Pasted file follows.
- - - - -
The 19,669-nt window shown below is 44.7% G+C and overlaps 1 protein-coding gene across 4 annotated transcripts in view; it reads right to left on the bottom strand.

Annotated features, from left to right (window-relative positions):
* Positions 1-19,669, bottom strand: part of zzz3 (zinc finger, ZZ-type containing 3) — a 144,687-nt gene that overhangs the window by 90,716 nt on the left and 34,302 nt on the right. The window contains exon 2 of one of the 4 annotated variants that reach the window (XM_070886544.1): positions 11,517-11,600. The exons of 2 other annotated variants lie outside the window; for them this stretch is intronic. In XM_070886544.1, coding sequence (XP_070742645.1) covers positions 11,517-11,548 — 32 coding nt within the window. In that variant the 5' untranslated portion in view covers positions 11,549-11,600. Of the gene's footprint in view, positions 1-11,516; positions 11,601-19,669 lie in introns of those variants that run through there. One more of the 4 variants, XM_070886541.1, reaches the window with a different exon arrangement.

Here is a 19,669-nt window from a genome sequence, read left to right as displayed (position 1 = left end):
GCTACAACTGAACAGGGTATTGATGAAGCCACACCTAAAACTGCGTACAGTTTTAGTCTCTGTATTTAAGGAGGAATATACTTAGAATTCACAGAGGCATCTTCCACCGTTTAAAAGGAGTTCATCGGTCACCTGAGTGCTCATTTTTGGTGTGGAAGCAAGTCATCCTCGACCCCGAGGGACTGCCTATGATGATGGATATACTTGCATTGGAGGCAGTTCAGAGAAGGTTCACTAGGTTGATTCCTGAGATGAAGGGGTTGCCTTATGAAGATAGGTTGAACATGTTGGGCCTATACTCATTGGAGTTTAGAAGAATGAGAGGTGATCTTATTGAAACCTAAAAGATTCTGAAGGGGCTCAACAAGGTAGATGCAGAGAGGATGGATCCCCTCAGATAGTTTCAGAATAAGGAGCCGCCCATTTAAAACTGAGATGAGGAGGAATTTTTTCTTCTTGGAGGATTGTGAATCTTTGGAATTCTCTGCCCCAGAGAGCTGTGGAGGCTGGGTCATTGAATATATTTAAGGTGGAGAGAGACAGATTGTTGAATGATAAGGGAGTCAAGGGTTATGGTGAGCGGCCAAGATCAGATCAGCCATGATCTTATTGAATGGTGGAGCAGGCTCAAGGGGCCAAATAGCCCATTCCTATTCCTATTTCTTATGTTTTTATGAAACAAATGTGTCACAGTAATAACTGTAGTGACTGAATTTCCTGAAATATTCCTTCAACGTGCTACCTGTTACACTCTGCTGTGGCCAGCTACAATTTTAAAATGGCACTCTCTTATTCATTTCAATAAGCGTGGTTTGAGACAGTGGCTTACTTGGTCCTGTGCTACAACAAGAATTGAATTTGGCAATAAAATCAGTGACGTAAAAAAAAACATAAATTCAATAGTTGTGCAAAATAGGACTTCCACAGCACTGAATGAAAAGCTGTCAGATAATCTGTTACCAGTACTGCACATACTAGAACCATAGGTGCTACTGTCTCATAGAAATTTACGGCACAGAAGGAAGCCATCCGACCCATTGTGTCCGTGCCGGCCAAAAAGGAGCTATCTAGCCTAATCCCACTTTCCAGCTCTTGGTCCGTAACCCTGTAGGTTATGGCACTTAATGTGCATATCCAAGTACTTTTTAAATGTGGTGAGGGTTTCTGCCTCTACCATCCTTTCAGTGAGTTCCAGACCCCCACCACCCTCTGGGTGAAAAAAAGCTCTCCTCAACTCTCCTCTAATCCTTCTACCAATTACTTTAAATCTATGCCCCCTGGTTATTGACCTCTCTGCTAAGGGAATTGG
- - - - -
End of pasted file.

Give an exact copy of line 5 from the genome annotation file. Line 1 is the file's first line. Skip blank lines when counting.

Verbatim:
GCTACAACTGAACAGGGTATTGATGAAGCCACACCTAAAACTGCGTACAGTTTTAGTCTCTGTATTTAAGGAGGAATATACTTAGAATTCACAGAGGCATCTTCCACCGTTTAAAAGGAGTTCATCGGTCACCTGAGTGCTCATTTTTGGTGTGGAAGCAAGTCATCCTCGACCCCGAGGGACTGCCTATGATGATGGATATACTTGCATTGGAGGCAGTTCAGAGAAGGTTCACTAGGTTGATTCCTGAGATGAAGGGGTTGCCTTATGAAGATAGGTTGAACATGTTGGGCCTATACTCATTGGAGTTTAGAAGAATGAGAGGTGATCTTATTGAAACCTAAAAGATTCTGAAGGGGCTCAACAAGGTAGATGCAGAGAGGATGGATCCCCTCAGATAGTTTCAGAATAAGGAGCCGCCCATTTAAAACTGAGATGAGGAGGAATTTTTTCTTCTTGGAGGATTGTGAATCTTTGGAATTCTCTGCCCCAGAGAGCTGTGGAGGCTGGGTCATTGAATATATTTAAGGTGGAGAGAGACAGATTGTTGAATGATAAGGGAGTCAAGGGTTATGGTGAGCGGCCAAGATCAGATCAGCCATGATCTTATTGAATGGTGGAGCAGGCTCAAGGGGCCAAATAGCCCATTCCTATTCCTATTTCTTATGTTTTTATGAAACAAATGTGTCACAGTAATAACTGTAGTGACTGAATTTCCTGAAATATTCCTTCAACGTGCTACCTGTTACACTCTGCTGTGGCCAGCTACAATTTTAAAATGGCACTCTCTTATTCATTTCAATAAGCGTGGTTTGAGACAGTGGCTTACTTGGTCCTGTGCTACAACAAGAATTGAATTTGGCAATAAAATCAGTGACGTAAAAAAAAACATAAATTCAATAGTTGTGCAAAATAGGACTTCCACAGCACTGAATGAAAAGCTGTCAGATAATCTGTTACCAGTACTGCACATACTAGAACCATAGGTGCTACTGTCTCATAGAAATTTACGGCACAGAAGGAAGCCATCCGACCCATTGTGTCCGTGCCGGCCAAAAAGGAGCTATCTAGCCTAATCCCACTTTCCAGCTCTTGGTCCGTAACCCTGTAGGTTATGGCACTTAATGTGCATATCCAAGTACTTTTTAAATGTGGTGAGGGTTTCTGCCTCTACCATCCTTTCAGTGAGTTCCAGACCCCCACCACCCTCTGGGTGAAAAAAAGCTCTCCTCAACTCTCCTCTAATCCTTCTACCAATTACTTTAAATCTATGCCCCCTGGTTATTGACCTCTCTGCTAAGGGAATTGG